Bears Chairman George McCaskey toed a fine line during a press conference Thursday while addressing the National Anthem controversy that likely won’t fade into the background any time soon.
In McCaskey’s first public remarks on the subject since a carefully-worded press release last September, he said “we think players should stand” for the playing of the National Anthem prior to games, but also disputed that players who have chosen to and will choose to protest during the Anthem are not patriotic.
“The first players to take a knee during the national anthem did so to bring attention to two issues — police misconduct and social inequality,” McCaskey said. “There are legitimate issues that deserve discussion and action. As a country, we can do better. It’s part of the founding fathers’ charge to us to form a more perfect union. Commissioner Goodell said it very well, and it bears repeating — it was unfortunate that on-field protests created a false perception among many that thousands of NFL players were unpatriotic. This is not and was never the case.
“The players’ actions were characterized by some and perceived by some as disrespectful to the flag, our country and our military, and what should be a unifying moment for our communities and our country has become in some instances another source of divisiveness.”
McCaskey said the Bears supported the NFL’s resolution on the Anthem enacted last month, which gives players and team personnel the option to remain in the locker room during the playing of the Anthem but gives teams the ability to fine those who openly protest on the field during it. McCaskey said he’s spoken with team president Ted Phillips and NFLPA union rep and outside linebacker Sam Acho (who’s been vocal on the subject) about potential discipline, but has not come to a formal decision on whether or not to fine players and team personnel for protesting during the Anthem.
“There is no easy answer to the anthem issue,” McCaskey said. “No one is entirely right, nor entirely wrong. The policy change enacted a couple of weeks ago by NFL teams, including the Bears, isn’t perfect. But we think it will return the anthem to what it should be — a unifying force — while providing an option to those players and other team personnel who choose not to stand.”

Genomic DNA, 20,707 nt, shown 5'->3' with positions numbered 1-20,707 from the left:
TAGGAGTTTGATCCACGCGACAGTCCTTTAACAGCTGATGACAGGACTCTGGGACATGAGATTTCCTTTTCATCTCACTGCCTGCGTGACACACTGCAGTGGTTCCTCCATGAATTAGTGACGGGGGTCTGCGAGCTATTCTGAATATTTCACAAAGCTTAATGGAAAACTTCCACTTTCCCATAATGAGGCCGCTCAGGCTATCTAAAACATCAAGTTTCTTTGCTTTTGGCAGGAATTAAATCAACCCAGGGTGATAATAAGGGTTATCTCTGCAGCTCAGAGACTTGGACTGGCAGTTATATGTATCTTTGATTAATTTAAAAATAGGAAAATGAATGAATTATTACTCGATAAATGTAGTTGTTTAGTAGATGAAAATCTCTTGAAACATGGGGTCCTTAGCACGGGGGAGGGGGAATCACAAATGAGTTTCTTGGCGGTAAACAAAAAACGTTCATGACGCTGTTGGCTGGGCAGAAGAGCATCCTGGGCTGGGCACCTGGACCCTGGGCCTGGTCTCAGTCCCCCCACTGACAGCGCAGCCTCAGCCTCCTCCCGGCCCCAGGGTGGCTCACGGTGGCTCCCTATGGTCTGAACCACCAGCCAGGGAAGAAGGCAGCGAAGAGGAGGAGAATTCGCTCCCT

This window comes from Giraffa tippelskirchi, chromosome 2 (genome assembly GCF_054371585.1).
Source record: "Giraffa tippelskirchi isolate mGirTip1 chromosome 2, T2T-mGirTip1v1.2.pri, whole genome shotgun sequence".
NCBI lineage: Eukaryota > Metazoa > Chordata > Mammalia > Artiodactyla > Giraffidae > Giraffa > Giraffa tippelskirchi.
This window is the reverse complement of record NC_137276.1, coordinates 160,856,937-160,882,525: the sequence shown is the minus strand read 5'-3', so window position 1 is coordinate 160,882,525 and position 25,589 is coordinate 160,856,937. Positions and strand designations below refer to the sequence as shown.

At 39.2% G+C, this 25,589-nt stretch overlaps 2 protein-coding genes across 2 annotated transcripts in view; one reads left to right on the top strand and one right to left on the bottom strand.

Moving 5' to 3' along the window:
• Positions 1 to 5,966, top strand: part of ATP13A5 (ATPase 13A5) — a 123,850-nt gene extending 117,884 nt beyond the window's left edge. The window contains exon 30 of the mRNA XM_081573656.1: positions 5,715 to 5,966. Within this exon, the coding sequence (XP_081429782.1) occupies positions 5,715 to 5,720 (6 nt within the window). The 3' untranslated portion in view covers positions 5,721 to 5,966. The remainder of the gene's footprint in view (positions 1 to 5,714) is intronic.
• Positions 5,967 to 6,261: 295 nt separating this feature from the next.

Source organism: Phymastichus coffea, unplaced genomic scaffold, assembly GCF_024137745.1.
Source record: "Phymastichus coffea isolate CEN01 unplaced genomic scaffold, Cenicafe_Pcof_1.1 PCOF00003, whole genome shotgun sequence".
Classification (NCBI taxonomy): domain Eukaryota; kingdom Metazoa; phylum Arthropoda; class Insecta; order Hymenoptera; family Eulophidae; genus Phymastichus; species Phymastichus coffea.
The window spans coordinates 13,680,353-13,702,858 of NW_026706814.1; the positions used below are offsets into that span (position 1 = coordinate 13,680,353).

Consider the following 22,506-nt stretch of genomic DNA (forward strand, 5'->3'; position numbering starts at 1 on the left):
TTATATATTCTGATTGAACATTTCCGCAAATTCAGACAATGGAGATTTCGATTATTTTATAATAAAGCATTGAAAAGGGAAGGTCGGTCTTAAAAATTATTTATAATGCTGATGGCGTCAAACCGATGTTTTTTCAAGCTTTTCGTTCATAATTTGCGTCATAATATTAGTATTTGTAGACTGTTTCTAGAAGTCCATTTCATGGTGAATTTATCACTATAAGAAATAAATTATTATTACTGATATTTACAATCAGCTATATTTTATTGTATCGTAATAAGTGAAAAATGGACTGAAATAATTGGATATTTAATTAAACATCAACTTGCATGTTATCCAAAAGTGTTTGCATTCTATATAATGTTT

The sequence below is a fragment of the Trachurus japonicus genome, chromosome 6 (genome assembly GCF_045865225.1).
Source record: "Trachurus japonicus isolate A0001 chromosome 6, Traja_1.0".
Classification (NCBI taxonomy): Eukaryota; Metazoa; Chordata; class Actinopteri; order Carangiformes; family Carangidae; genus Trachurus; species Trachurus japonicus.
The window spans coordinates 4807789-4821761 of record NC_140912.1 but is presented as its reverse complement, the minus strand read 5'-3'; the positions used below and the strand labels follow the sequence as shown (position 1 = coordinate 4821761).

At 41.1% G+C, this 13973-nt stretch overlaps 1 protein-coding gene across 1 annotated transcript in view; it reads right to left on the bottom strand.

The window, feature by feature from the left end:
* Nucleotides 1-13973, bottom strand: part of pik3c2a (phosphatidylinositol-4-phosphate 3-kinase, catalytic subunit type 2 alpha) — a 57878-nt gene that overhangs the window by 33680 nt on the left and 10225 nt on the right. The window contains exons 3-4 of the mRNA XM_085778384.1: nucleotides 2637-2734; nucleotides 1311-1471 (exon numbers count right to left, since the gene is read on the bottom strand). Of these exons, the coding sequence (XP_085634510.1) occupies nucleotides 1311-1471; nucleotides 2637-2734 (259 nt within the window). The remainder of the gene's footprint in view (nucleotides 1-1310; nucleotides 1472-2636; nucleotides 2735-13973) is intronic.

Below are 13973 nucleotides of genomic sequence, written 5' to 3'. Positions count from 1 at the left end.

With regards to President Donald Trump, who sparked another Anthem firestorm when he dis-invited the Philadelphia Eagles — who were planning on bringing a smaller contingent of players and personnel for various reasons — from a White House visit, McCaskey said the NFL’s policy was not enacted in response to anything President Trump has said or tweeted about the issue.
“What the President was doing or not doing, or thinking or not thinking, or saying and not thinking didn't really impact our support of this,” McCaskey said.
McCaskey talked about how his relationship with Acho — who’s been the most outspoken player on the Bears about social justice issues and the Anthem — has grown since the issue of protesting during the National Anthem hit a flashpoint last September, when President Trump said NFL teams with players who kneel during the Anthem should “get that son of a bitch off the field.” A day after, the Pittsburgh Steelers remained in the locker room at Soldier Field for the playing of the Anthem, while the Bears locked arms on the sidelines.
“George and I spoke after the ruling was made,” Acho said on Tuesday. “I think it was a productive conversation. A lot of what we talked about was understanding … I mean, it’s tough as a player, like, why are you trying to infringe on my rights or my beliefs or my desire to make an impact? What I said last week was, no matter what people do we are going to try to make an impact one way or another.”
McCaskey said he wants to have more discussions with other players, and hopes other team owners around the league can start and/or continue dialogues with their players in an effort to re-build some of the trust that’s eroded between the two parties.
“I think we continue the dialogue,” McCaskey said, “and listen to each other.”